There are also a number of more administrative aspects of the Bill that require further consideration, engagement and amendment. It is welcome that the Minister accepted the recommendation of the agriculture committee to increase the board's size. However, increasing the number of ordinary members from five to seven without increasing the farmer representation goes against the spirit of the committee's recommendation to the Minister and our engagement with him. I invite him to review that.

Equally, while I welcome that the language in the Bill in regard to ensuring the confidentiality of complainants' identities has been improved, I am aware that this is a particular area of concern for farmers. I believe it would benefit from further engagement with farm organisations in advance of Committee Stage. It is important to note that farmers have virtually no confidence in the CCPC given its failure to investigate ongoing allegations of cartel-like behaviour, particularly in the meat sector. In creating a new regulator, we want to avoid such a relationship and we need to provide guarantees regarding confidentiality as an absolute prerequisite.

On the commissioning of reports, the Minister will recall that I have been requesting, since he assumed office, that he commission a report on the social and environmental impact of factory-controlled feedlots. In 2022, there was a throughput of 400,000 cattle in the controlled finishing units the Department uses as a proxy for these feedlots. That represents a 52% increase on 2017 figures during a period in which tuberculosis reactor rates were largely stagnant.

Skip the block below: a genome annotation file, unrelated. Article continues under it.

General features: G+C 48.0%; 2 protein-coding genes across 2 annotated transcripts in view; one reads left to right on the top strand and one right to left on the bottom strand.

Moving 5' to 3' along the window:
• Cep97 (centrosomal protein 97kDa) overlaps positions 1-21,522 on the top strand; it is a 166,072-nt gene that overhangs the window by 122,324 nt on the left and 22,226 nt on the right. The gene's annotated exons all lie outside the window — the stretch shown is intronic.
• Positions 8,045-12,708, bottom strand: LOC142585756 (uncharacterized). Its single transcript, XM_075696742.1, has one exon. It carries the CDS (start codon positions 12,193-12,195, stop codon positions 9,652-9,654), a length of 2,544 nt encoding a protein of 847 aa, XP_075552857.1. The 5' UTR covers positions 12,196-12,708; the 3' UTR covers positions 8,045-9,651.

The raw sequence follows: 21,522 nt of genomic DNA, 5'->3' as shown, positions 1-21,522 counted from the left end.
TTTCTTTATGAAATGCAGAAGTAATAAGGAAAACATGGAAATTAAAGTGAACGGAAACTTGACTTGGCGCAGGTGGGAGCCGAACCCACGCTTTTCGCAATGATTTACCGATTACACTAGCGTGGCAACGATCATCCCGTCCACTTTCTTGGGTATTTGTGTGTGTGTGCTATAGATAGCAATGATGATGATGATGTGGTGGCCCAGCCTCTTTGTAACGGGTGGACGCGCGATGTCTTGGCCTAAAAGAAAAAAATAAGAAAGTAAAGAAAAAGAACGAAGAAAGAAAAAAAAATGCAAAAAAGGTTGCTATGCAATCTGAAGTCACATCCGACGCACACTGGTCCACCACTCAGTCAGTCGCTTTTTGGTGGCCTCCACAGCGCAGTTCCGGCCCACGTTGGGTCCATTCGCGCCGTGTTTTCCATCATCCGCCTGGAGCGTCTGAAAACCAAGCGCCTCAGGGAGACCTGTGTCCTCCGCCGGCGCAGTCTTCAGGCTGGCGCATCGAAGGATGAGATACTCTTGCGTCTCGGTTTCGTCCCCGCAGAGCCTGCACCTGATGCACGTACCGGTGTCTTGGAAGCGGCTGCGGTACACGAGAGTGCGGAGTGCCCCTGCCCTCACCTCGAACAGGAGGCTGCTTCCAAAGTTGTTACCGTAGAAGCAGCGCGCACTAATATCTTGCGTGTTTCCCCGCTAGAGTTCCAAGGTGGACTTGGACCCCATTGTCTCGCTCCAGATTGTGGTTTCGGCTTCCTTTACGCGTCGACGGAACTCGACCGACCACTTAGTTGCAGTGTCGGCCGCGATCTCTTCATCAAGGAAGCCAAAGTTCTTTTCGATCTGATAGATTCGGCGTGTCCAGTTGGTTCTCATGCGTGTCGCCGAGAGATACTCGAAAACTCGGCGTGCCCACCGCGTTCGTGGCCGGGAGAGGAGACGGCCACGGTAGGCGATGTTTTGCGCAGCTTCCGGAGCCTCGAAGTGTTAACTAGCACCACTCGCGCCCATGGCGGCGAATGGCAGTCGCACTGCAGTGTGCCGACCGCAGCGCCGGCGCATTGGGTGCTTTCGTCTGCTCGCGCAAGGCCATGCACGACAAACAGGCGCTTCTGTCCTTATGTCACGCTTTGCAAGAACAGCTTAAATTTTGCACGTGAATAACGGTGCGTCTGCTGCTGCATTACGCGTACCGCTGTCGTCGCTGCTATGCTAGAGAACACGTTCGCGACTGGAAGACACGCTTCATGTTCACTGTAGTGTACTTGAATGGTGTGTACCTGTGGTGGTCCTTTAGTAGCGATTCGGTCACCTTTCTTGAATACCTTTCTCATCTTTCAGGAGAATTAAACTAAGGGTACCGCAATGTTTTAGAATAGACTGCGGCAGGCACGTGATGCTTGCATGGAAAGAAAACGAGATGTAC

While the Bill empowers the regulator to make recommendations regarding proposals for legislation relating to any aspect of fairness and transparency in the agrifood supply chain, it is important that we explicitly state that such proposals be disclosed and published in the regulator's annual reports. I have noted on a number of occasions that the Minister and Government have taken a minimalist approach to implementing the UTP directive. An evaluation of that directive at an EU level is due at the end of 2025 and I also expect there will be further interim analysis of implementation on a member state level. If the Minister is willing to work with the Opposition on Committee Stage and address some of the deficiencies I have mentioned, there is real potential for this to be an area in which Ireland leads across the European Union, and even globally. That would be no more than our farmers deserve as they rally to face down the challenges of climate change and to feed this nation and many beyond, all the while being the bedrock upon which our local rural economies are based.

I remind the House that in 2019, beef farmers across the State gathered together outside factory gates, often in inclement weather, to demand action in delivering fairness and transparency in their sector. They were legally threatened for their efforts and vilified in some circles. Among their chief demands was the establishment of a food regulator. We now have that in name. Those farmers who took a stand deserve to be commended and recognised during this debate. Now, though, we must deliver a regulator that has the teeth necessary to mark a real sea change that rebalances the power towards our family farmers and away from the factories and large retailers. I pledge that I and my party will work with the Minister to achieve just that. I hope and trust that he will agree to work with us and all Members of the Opposition, in particular, members of the Joint Committee on Agriculture, Food and the Marine, in that vein.